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More Campbell pieces come home

Coverage of the Selkirk auction in the St. Louis Star Times, February 25, 1941. (Incidentally, that was Robert and Virginia’s 100th wedding anniversary.)

Before the Campbells’ house was turned into the Campbell House Museum, all the objects in the house (except for the estate jewelry) were sold at an Ivey-Selkirk (then called “Ben J. Selkirk & Sons”) auction. The museum foundation was able to purchase most of the Campbell pieces, but many objects were sold to private individuals. To the right is one of the many pages of the auction’s newspaper coverage in 1941.

Fortunately, when people learn they have a piece that came from the Campbell auction, they very often give it back to us, and this seems to happen at least once a year. In January 2012, these sterling goblets were returned by a local family.  Yesterday, we received two beautiful pieces of china.

Executive Director Andy and Jay going through the Selkirk’s auction catalog to find the description of the plate and cup.

Jay Smith’s aunt gave him a cup and plate as a gift, and she told him it was from the Campbell auction. Jay came through the house a few weeks ago on a tour, all the while looking for a piece that matched his cup or plate. He arrived shortly after a tour started, so he didn’t get to see the Parlor until the very end. As he walked through the house, he was beginning to doubt his aunt’s story. Finally in the Parlor, he saw a matching plate. His aunt was right!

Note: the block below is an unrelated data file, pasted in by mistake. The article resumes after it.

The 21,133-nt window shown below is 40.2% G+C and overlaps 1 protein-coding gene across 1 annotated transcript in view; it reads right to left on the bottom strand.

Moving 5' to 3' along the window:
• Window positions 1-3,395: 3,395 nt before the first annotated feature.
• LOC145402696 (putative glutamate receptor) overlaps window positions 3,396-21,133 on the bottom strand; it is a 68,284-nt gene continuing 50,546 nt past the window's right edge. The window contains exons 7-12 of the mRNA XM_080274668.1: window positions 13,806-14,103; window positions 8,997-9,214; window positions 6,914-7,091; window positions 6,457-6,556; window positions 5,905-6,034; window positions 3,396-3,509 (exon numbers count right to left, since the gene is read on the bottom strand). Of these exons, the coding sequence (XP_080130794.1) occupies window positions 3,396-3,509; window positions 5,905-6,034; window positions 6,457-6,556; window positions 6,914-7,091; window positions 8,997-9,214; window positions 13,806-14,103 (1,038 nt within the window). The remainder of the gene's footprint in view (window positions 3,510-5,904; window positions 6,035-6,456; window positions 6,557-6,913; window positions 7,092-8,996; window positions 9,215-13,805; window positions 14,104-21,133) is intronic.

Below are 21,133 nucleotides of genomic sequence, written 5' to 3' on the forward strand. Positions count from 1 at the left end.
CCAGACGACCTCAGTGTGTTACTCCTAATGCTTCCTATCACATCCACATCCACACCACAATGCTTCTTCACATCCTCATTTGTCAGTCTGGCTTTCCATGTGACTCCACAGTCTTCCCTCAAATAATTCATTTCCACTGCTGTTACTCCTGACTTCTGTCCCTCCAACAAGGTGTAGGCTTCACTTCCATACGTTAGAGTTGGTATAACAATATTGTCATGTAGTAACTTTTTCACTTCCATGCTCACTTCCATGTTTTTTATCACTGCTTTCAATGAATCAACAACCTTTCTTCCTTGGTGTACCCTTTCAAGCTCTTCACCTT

We were delighted he offered to donate them to us. He stopped by yesterday, and he brought the plate and cup. Though not a matching set, each one is marked with a blue crown sitting on top of a capital “N.” The Selkirk auction catalog call the pieces “Capo di Monte Cups and Plates.” Over the years, Capo di Monte porcelain has been manufactured in Italy and Spain, and it is notable because of its intricate figurines. The style of the mark on these pieces indicates it was produced in Naples, Italy between 1771 and 1834. Capo di Monte (now often spelled “Capodimonte”) is still produced by Majello.

Here are more images:

The plate, and it measures about 7-1/4″ across.
The plate’s mark: a faint blue crown on an “N.”
The cup. Note the intricate detail and textured “wood” handle.
The gold decoration on the inside of the cup.
Intern Amy and Andy discussing the the cup while they researched the “Capo di Monte” stamp.

Next, we’ll accession the pieces and you can read about that process here. After that’s done, we’ll put them on display somewhere in the Museum, probably in the parlor near the other matching pieces. Be sure to come by to see them in their new (sort of) home!

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